and Performing Arts. Prerequisite: None. Grade only
.
Offered yearly.


395
-

Topics in Theatre (1
-
3 S.H.)

Study of a specific topic in dramatic theory/literature/history, performance, or theatrical design/stagecraft. Topics and cou
rse credits
vary. May be repeated as topics change. Course may contain produc
tion crew requirement. Concurrent registration in THAD 090
required unless excused by the department. Prerequisite: Junior standing. Open to declared majors and minors or instructor’s
permission. Offered yearly.


399
-

Internship (1
-
16 S.H.)

Supervised wor
k experience designed by student, advisor, and employer. Prerequisites: Faculty advisor’s permission and a minimum
overall GPA of 2.5. Open to declared theatre and dance majors and minors only. P/NC only. Offered by arrangement.


499
-

Independent Studies
in THAD (1
-
8 S.H.)

Offers the advanced student an opportunity to study independently in an area of special interest. May be repeated to a total
of eight
S.H. Prerequisite: Instructor’s permission. Grade only. Offered by arrangement.


WAGS

235
-

Gender and
Social Justice Issues in Latin America (3 S.H.)

This course demonstrates how ordinary women have had transformational roles in the social and political spheres of their coun
tries. It
will explore how women have chosen to participate in collective action in

Chile, Guatemala, El Salvador, and Mexico to address
human rights issues and how family values can become a part of public life. Recommended prerequisite: SOC 150. Grade only.
Offered every other year.


348
-

Topics in Women’s and Gender Studies (3 S.H.)

This course presents an in
-
depth study of topics of current interest in the field of Women’s and Gender Studies. Offered as needed.


420
-

Field Experience (3
-
6 S.H.)

The Field Experience gives students an oppor
tunity to explore gender related
issues and t
he gender dimension of so
cial issues through
experiences
outside the classroom; integrate practical ex
perience with feminist analyses
developed in Women’s and Gender Studies
courses; and develop the skills
and knowledge necessary to act effectively as citi
zens of their communities.

Prerequis
ites: Enrollment
in Women’s and
Gender Studies minor.


WINONA STATE UNIVERSITY

NEW AND REVISED COURSE AND PROGRAM
APPROVAL FORM


Routing form for new and revised courses and programs.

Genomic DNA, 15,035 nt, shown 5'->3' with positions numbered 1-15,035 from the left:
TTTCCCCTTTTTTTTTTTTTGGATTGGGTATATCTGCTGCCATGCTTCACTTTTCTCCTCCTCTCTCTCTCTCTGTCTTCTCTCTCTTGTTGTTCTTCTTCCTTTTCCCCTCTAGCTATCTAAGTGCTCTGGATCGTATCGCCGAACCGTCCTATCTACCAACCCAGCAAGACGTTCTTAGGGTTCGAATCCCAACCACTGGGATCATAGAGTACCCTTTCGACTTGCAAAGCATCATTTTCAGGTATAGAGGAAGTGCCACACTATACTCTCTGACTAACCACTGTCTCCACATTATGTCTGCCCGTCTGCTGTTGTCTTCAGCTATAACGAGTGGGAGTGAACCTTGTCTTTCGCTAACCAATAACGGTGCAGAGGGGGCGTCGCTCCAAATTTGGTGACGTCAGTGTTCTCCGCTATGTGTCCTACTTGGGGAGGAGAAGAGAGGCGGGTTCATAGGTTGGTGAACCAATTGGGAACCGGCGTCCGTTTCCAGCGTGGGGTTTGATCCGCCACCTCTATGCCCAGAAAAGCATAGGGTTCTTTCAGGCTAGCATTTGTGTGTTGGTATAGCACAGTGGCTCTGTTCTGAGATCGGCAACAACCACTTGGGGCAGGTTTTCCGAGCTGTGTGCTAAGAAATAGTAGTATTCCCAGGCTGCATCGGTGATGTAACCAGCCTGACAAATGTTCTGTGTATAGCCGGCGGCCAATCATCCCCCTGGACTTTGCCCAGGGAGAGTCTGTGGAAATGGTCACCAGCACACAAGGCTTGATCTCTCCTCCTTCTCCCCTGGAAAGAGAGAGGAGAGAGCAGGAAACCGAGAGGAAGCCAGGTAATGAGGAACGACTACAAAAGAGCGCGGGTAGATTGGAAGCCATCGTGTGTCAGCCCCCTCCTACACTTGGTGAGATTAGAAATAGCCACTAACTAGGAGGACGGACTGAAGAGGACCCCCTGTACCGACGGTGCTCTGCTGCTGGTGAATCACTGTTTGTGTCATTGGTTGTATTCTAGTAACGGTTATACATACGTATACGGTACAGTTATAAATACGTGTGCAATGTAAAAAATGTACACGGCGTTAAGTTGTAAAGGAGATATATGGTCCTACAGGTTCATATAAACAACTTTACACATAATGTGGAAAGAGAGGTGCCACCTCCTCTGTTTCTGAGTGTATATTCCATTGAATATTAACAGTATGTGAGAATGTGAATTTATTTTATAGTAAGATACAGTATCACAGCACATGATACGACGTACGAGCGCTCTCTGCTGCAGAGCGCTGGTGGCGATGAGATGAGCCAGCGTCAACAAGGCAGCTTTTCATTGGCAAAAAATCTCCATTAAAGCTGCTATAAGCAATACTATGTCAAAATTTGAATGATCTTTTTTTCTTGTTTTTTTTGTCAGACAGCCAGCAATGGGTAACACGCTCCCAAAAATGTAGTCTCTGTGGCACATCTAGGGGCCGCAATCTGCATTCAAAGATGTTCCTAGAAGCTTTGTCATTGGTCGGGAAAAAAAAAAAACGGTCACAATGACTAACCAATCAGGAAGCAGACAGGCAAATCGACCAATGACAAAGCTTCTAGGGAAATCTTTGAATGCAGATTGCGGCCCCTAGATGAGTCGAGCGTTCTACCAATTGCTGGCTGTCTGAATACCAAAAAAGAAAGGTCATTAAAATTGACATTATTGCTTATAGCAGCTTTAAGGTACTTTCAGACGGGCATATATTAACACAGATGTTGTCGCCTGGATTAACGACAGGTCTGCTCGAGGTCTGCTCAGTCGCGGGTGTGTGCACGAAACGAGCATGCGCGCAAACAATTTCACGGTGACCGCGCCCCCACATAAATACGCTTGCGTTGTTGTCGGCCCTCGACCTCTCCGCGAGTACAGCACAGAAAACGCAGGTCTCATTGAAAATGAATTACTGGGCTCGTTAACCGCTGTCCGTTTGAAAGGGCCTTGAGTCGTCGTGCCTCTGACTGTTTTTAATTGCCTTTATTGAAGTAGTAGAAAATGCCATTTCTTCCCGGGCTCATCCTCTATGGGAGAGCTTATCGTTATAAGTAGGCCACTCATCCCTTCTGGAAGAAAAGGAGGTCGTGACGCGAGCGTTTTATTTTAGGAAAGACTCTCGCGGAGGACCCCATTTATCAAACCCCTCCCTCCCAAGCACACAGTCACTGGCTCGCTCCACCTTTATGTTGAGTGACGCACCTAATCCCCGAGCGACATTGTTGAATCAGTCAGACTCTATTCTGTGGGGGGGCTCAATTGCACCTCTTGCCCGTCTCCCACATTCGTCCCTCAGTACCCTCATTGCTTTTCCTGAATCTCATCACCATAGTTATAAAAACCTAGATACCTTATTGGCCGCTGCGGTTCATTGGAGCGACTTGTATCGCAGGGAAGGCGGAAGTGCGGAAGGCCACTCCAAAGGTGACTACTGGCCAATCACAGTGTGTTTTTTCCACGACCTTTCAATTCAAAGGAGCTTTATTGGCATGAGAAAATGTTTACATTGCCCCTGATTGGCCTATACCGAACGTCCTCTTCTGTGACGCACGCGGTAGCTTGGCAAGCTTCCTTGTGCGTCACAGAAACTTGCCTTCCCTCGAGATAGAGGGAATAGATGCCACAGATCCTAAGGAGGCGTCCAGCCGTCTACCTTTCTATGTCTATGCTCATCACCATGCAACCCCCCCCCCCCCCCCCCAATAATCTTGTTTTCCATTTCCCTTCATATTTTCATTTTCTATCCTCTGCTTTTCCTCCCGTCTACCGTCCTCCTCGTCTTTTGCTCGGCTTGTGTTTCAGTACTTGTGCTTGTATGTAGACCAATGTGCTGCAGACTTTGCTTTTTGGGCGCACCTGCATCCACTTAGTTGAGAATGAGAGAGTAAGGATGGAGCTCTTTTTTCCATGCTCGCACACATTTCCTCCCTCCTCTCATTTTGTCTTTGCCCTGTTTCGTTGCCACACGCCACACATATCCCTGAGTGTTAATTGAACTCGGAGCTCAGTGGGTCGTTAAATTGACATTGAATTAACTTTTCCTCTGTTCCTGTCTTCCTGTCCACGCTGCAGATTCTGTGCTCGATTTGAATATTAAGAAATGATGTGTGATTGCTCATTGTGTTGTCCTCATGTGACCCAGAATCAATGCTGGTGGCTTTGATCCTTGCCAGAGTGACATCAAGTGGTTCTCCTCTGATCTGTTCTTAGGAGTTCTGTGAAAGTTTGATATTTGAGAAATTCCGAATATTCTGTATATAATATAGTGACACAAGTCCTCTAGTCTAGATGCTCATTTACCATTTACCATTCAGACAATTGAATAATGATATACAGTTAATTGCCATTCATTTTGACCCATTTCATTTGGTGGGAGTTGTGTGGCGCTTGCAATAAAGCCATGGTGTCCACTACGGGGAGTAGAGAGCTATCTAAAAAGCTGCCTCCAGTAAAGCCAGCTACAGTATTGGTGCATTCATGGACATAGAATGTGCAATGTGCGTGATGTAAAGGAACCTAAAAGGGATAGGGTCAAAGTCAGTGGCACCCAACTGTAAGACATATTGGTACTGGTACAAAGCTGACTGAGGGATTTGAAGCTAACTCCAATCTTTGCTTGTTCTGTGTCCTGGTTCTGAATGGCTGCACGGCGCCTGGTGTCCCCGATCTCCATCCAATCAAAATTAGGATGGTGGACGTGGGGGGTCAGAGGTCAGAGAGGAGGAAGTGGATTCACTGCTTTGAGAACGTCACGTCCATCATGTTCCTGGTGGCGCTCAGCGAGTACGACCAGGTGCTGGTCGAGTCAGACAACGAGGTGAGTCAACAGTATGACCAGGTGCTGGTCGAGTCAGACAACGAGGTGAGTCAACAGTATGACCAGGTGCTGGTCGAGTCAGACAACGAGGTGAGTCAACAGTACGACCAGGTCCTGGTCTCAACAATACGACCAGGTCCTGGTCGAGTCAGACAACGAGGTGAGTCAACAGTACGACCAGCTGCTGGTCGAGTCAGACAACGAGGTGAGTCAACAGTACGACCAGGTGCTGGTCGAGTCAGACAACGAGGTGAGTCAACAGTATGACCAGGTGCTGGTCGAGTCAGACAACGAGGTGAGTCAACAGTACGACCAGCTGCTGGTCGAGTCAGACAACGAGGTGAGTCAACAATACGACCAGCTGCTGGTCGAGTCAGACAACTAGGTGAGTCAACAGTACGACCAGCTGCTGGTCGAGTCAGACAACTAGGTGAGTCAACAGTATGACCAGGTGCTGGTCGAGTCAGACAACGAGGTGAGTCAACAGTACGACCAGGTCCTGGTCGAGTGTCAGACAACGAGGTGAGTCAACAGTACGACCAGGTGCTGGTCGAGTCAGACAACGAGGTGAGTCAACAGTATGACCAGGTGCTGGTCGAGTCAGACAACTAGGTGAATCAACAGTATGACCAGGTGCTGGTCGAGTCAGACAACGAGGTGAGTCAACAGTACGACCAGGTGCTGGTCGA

Course or Program
__

BA

Minor
Professional Studies: Sustainability Option

Department Recommendation



_________________________________

________________

____________________________________________

Department Chair



Date



e
-
mail address


Dean’s
Recommendation

_____
Yes


_____
No*


_________________________________

________________

Dean of College



Date


*
The dean shall forward their recommendation to the chair of the department, the chair of A2C2, and the Vice Pres
id
ent for
Academic Affairs.

A2C2 Recommendation

_____ Approved


_____ Disapproved



_________________________________

________________

Chair of A2C2



Date


Graduate Council Recommendation

_____ Approved


_____ Disapproved

(if applicable)



_________________________________

________________

Chair of Graduate Council



Date


_________________________________

________________

Director of Graduate Studies


Date


Faculty Senate Recommendation


_____ Approved


_____ Disapproved



_________________________________

________________

President of Faculty Senate



Date


Academic Vice President Recommendation

_____ Approved


_____ Disapproved



________________________________

________________

Academic Vice President



Date


Decision of President

_____ Approved


_____ Disapproved



_________________________________

________________

President




Date


Please forward to Registrar.

Registrar

_________________

Please notify department chair

via e
-
mail that curricular change has been recorded.


Date entered














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-
1
-
10